Eyes of the Fleet

Eyes of the Fleet

Thursday, March 20, 2008

Port Security: Canada has problems

As reported in Via clerk’s tip fell on deaf ears: Suspicious actions at Halifax station reported, ignored:
A Via ticket agent suspicious of the behaviour of four men who turned out to be stowaways called a Canada Border Services Agency tip line on Sunday, but was told the agency couldn’t act without more information.
In Sunday’s case, the four stowaways travelled across the Atlantic Ocean hidden in a bus on a container ship and then sprinted away from a single commissionaire staffing the entrance of the Cerescorp container terminal in Halifax.

The four men, believed to be Algerian, then made their way to the Via Rail station in Halifax, where they offered to pay more than the listed price for tickets. They also wanted to buy the tickets using European currency.

"Their insistence on using either euros or French currency . . . and their willingness to pay in excess of the actual fare was certainly a red flag," Cox wrote to Kenny.

"I tried to contact the special unit of the RCMP, but there was no answer. I then called the 800 number for Border Services and, in turn, the suspicious-activity hotline. I spoke to a woman there and, incredibly, she told me that it was not within their jurisdiction to act without names or more information."

Cox’s e-mail says he contacted the RCMP’s Tantallon detachment and informed them the men were on their way to Halifax Stanfield International Airport to convert currency and that they intended to continue on to Truro — about an hour from Halifax by car — to catch a train.

The men got to Truro in a taxi and were captured by town police before boarding a train.
"They could have foregone the train and gone in any direction," he wrote. "This, as it turns out, was a lucky catch and was made in spite of Border Services."
Of course, a good newspaper follows up, as in Ex-top ports cop: 'We’re wide open':
anada needs a dedicated national police force to deal with incidents like the four stowaways who slipped into Halifax on Sunday, says the former chief of the city’s ports police.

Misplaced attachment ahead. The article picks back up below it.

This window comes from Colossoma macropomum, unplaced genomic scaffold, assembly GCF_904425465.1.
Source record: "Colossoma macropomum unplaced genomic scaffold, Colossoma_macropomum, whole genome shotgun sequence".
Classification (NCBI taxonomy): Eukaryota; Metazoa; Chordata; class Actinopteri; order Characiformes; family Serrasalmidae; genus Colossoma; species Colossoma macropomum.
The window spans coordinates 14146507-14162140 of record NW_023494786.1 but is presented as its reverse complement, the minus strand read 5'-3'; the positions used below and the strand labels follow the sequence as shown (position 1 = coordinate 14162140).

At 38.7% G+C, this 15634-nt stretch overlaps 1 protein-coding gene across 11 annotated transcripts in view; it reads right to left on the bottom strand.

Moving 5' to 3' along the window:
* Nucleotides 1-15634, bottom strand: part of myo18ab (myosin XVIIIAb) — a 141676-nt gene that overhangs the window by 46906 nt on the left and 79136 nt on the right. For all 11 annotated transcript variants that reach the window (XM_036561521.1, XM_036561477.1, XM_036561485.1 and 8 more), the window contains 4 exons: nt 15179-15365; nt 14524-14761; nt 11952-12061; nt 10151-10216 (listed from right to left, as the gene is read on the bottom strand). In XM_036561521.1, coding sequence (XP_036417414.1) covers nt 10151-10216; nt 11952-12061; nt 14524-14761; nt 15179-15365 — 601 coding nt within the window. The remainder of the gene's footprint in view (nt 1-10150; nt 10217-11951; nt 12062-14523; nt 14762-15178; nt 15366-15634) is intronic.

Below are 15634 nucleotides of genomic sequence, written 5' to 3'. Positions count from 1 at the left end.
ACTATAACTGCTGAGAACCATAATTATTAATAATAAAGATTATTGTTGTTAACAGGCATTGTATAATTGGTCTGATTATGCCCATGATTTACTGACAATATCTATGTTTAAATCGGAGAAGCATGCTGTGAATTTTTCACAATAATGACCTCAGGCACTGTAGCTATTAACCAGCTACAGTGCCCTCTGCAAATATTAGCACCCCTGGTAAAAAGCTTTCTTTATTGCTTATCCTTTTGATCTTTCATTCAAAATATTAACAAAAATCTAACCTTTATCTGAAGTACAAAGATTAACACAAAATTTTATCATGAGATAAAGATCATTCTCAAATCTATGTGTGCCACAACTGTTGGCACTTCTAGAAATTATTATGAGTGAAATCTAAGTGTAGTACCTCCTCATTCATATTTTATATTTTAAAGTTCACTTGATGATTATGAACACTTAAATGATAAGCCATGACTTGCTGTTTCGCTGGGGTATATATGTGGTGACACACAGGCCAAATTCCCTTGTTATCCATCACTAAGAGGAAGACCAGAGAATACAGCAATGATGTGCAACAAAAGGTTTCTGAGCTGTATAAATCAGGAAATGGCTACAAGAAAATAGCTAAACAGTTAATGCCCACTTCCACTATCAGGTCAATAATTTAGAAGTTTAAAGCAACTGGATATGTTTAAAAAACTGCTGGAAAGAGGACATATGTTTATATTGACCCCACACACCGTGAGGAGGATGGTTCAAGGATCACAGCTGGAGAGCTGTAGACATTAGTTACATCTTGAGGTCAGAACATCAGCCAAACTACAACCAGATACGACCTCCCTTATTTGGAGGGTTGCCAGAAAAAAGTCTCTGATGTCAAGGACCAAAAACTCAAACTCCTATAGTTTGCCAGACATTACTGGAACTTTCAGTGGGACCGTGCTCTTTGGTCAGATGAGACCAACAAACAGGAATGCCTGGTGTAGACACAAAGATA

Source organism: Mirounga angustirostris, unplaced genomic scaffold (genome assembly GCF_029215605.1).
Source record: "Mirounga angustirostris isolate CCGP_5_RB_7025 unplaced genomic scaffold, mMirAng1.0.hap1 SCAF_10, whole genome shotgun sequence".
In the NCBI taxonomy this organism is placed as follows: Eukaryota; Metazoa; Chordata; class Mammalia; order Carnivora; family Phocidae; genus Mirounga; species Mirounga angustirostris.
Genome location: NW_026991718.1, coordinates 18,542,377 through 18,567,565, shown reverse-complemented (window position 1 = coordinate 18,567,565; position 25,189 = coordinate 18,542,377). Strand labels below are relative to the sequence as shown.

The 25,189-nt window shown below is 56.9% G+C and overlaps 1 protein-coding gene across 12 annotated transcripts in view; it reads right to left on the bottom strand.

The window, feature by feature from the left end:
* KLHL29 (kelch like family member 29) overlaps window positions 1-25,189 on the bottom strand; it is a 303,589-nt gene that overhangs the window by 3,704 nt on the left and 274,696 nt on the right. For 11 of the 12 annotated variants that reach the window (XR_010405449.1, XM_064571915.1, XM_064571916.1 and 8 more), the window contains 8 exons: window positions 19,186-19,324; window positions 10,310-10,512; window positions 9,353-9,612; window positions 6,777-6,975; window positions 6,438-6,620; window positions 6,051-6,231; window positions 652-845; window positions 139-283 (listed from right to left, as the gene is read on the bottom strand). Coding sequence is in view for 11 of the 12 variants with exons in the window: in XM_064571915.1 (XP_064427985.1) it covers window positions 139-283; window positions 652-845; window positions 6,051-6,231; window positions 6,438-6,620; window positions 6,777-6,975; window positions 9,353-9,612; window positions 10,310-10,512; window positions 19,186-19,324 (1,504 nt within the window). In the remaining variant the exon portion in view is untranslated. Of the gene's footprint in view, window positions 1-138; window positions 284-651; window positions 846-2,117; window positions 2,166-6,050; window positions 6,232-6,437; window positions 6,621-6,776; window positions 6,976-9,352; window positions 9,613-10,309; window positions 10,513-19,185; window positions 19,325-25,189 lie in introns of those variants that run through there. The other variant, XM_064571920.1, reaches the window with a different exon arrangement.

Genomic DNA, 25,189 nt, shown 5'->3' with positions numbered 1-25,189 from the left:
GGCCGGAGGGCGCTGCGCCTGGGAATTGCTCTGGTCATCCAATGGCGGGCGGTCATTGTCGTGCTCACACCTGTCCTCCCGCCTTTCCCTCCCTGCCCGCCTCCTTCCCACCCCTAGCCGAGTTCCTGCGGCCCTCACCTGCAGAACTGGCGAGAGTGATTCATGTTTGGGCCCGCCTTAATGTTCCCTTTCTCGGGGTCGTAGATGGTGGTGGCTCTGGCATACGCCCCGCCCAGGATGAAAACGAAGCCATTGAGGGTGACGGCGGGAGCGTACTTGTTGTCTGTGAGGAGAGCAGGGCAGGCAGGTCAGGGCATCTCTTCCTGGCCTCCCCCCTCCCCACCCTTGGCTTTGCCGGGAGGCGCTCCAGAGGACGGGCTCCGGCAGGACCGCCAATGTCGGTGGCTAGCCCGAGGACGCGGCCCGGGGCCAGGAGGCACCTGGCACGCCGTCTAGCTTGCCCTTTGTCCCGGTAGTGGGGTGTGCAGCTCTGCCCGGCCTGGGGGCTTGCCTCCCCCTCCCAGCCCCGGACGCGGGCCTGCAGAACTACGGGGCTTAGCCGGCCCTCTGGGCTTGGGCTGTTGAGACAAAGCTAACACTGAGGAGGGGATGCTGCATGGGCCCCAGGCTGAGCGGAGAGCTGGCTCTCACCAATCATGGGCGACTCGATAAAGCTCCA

The men, believed to be from Algeria, travelled across the Atlantic Ocean hidden in a bus on a container ship and then sprinted away from the commissionaire staffing the entrance of the Cerescorp container terminal in Fairview. Authorities eventually caught the foursome about five hours later in Truro as they prepared to board a train.

"Right now, they throw a lot of publicity at it and they say the system’s working well and they got these guys," said Bruce Brine, who headed the Halifax ports police more than a decade ago.

"And I can appreciate that. They’re police executives and they have to maintain a positive public image. But basically, we’re wide open and this incident the other day just shows it.

"They were just illegals trying to get in. If they were actually organized, they would have been more covert.

""What it amounts to is anybody who wants to get into the country illegally can."
"Let’s say an American cruise ship comes in and something happens, somebody gets at it because there’s no waterside security and the thing’s blown up and we have hundreds of people killed. Who is going to get sued?"

It would probably take a major terrorist attack in a Canadian port to revive the ports police, said Mike Toddington, executive director of the International Association of Airport and Seaport Police.

"Had the port police been around at the time of 9-11, there would have been absolutely no consideration of getting rid of the port police," said Mr. Toddington, who used to head the Vancouver ports police.

Mr. Brine said he has talked to some of his former waterfront contacts about how the four stowaways were acting Sunday at Cerescorp.

"I understand it was quite comical because, basically, even people were pointing at the gates where they could exit when they were running around like chickens with their heads cut off," he said. "I’ve spoken to one person who said it was totally ludicrous because there’s nobody on-site (to deal with stowaways)."

The commissionaire who tried to stop them isn’t supposed to be a security guard, said Murray Lee, chief executive officer of Commissionaires Nova Scotia. He’s meant to check trucks and trains coming into Ceresport, Mr. Lee said.

"We’re not harbour police; we don’t do security down in the docks," he said. "What we do is control access into the facility."
And if they get to Canada...

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